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(figuratively) Boring, dull.
(figuratively) Something boring or dull.
From French soporifique, from Latin sopor (“deep sleep"), from Proto-Indo-European *swepōr, from Proto-Indo-European *swep-. Unrelated to stupor (distinct in Proto-Indo-European).
Moliere's medical student accounts for it by a soporific principle contained in the opium.
The problem is that all the tracks are extremely similar and this can begin to have a somewhat soporific effect.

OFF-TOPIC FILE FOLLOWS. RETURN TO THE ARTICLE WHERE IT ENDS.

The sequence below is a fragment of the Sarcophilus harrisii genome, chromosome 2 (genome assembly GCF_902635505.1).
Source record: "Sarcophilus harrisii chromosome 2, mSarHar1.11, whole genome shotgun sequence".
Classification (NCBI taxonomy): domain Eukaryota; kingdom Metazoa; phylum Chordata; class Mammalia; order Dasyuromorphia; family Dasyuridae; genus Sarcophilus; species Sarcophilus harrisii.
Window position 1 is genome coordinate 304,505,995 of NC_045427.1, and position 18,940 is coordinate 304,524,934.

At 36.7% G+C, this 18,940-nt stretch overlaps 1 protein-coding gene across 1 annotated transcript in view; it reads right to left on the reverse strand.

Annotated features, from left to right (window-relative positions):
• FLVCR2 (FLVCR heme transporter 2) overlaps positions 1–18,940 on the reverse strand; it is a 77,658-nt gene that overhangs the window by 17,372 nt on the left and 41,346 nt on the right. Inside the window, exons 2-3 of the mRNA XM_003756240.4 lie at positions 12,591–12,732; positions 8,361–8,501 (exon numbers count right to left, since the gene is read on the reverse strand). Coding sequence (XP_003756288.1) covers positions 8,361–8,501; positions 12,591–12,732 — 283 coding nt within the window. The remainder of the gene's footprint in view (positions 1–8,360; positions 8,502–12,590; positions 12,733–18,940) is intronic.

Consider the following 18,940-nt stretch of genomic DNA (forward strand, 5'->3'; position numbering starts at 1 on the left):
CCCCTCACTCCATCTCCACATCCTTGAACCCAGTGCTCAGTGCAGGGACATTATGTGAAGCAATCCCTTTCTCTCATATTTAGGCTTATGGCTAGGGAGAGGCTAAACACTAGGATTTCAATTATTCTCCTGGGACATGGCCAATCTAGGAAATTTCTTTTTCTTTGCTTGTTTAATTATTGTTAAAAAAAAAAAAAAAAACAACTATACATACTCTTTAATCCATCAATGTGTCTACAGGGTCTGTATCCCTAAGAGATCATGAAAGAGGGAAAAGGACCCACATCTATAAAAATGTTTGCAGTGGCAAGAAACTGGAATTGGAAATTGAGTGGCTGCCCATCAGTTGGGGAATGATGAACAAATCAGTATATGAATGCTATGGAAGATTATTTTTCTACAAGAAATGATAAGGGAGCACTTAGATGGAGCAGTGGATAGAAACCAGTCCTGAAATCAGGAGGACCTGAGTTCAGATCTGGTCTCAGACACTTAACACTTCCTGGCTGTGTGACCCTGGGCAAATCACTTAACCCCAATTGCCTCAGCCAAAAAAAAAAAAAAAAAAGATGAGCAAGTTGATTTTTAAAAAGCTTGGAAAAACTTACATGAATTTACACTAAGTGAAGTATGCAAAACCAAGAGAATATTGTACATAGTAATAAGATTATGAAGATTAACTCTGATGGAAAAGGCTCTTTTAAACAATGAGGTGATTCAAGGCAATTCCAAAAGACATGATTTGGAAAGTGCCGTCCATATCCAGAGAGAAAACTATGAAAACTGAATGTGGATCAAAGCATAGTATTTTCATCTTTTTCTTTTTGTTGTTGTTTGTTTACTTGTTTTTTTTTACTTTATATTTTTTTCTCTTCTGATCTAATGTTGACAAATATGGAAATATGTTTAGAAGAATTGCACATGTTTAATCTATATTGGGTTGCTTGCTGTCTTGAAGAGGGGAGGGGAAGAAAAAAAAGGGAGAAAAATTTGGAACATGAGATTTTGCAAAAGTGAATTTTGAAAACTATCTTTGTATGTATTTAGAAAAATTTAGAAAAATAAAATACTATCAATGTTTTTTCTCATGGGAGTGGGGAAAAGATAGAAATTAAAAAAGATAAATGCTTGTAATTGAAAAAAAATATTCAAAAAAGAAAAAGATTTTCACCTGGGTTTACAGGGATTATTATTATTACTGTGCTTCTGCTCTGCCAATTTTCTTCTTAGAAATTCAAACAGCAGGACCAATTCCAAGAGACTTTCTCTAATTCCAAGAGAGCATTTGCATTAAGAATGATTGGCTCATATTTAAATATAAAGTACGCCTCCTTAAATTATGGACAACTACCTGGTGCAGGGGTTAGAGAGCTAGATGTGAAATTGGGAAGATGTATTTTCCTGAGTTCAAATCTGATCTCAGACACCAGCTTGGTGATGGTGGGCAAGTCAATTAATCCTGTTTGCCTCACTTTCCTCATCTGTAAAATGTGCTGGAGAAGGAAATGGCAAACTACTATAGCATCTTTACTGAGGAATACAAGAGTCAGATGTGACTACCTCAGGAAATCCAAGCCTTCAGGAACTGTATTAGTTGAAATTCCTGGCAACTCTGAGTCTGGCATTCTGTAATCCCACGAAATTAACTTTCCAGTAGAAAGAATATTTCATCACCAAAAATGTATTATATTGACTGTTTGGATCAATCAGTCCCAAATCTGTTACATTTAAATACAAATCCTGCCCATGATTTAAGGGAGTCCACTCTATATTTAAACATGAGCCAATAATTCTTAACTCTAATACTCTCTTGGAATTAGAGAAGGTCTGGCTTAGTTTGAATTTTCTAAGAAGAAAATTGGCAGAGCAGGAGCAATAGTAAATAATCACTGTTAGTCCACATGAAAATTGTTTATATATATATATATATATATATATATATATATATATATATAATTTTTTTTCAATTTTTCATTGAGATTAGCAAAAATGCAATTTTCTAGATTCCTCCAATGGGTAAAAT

Sex, however, is unique in having a soporific effect.
The effect of his playing on myself and others was to produce a very calm, almost soporific state.
In such cases the soporific action is not that which is sought, and so opium is preferable.
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